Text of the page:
The researchers found no consequences for those chimpanzees that did not join patrols. Most studies have focused on short term benefits of cooperation, said lead researcher Kevin Langergraber, “but our study shows the benefit of long-term data collection, and also that we still have a lot to learn from these chimpanzees.” Photo courtesy of Kevin Langergraber

 Male chimpanzees are homebodies and remain in the group they were born in their entire lives. Because they can live for more than 50 years, patrolling when they’re young produces future benefits.

However, if they don’t patrol, there aren’t any consequences — no sidelong glances, snubs or being chased out of the group, said anthropologist David Watts of Yale University, who worked with Langergraber on the study.

“We know from a lot of theoretical and empirical work in humans and in some other specialized, highly cooperative societies — like eusocial insects — that punishment by third parties can help cooperation evolve,” Watts said. “But it doesn’t seem to us that chimpanzees punish individuals who do not patrol. Sometimes individuals will be present when a patrol starts, and thus have the opportunity to join the patrol but fail to do so. As far as we can see, these individuals do not receive any sort of punishment when this occurs.”

Chimpanzees are highly intelligent, but they aren’t capable of what’s called “collective intentionality,” which allows humans to have mutual understanding and agreement on social conventions and norms.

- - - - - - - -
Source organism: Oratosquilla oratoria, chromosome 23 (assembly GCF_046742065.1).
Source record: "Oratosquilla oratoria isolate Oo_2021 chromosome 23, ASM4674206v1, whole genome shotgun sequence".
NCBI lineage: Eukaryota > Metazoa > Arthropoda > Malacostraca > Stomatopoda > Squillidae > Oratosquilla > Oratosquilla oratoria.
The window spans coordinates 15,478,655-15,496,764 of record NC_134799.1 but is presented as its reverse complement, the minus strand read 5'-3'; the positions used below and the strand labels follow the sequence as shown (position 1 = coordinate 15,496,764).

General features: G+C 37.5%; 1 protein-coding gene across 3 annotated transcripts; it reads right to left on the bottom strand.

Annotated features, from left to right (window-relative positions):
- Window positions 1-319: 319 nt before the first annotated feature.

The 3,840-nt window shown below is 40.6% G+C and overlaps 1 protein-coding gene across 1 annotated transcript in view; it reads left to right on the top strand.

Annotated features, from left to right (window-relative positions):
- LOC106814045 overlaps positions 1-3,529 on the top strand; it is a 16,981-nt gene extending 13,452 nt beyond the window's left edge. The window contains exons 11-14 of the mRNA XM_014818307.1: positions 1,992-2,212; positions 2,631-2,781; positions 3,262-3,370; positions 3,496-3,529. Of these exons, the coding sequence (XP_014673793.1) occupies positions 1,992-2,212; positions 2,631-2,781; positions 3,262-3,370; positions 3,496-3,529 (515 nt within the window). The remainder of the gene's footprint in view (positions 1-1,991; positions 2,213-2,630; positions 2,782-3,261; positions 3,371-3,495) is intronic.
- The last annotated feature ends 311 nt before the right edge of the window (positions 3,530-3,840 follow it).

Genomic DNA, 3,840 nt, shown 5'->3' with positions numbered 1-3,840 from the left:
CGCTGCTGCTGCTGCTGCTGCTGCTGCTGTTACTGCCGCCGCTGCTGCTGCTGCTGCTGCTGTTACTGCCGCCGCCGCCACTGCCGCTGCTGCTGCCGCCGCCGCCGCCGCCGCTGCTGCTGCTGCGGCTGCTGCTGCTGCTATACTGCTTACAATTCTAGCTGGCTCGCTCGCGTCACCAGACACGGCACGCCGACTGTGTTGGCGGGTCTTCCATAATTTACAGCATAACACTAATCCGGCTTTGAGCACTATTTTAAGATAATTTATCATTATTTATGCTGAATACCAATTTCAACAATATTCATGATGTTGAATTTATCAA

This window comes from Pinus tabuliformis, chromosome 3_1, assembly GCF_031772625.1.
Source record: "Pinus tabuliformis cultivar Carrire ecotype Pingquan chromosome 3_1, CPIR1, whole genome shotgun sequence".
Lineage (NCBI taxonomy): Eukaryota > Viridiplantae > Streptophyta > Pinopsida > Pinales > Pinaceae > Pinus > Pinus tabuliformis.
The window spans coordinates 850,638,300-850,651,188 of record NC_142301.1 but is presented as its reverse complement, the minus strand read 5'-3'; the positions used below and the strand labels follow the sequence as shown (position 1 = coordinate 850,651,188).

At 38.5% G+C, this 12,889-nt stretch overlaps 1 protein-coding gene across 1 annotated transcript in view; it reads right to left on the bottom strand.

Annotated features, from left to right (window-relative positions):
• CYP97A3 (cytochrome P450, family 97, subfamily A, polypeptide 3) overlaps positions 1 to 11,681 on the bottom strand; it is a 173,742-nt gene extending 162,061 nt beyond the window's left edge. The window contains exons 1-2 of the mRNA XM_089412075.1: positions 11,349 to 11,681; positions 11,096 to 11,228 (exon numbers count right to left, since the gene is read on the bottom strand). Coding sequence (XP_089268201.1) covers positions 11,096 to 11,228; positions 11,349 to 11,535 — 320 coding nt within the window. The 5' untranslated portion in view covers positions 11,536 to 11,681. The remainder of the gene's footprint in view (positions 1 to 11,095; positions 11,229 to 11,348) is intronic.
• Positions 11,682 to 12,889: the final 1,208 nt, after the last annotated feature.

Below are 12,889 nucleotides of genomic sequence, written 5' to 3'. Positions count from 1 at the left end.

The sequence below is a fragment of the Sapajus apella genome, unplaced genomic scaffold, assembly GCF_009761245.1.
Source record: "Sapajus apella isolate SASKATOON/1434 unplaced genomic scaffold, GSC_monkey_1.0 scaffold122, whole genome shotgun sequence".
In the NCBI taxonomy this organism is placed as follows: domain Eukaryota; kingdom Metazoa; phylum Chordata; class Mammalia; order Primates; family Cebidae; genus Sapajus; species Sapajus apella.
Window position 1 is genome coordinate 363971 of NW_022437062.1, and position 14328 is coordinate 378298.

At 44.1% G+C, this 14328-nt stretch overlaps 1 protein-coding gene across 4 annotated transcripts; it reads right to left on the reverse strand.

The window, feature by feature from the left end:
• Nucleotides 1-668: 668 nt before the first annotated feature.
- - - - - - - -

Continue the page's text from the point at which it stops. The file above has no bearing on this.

“They undoubtedly have expectations about how others will behave and, presumably, about how they should behave in particular circumstances, but these expectations presumably are on an individual basis,” Watts said. “They don’t have collectively established and agreed-on social norms.”

Humans can join together in thousands to send men into space or fight global wars or build skyscrapers. Chimpanzees don’t have anywhere near that level of cooperation.

“But this tendency of humans to cooperate in large groups and with unrelated individuals must have started somewhere,” Watts said. “The Ngogo group is very large (about 200 individuals), and the males in it are only slightly more related to one another than to the males in the groups with which they are competing.

“Perhaps the mechanisms that allow collective action in such circumstances among chimpanzees served as building blocks for the subsequent evolution of even more sophisticated mechanisms later in human evolution.”

Top photo: Two Ngogo chimpanzees out on patrol. Photo courtesy of Kevin Langergraber

Scott Seckel

Reporter , ASU News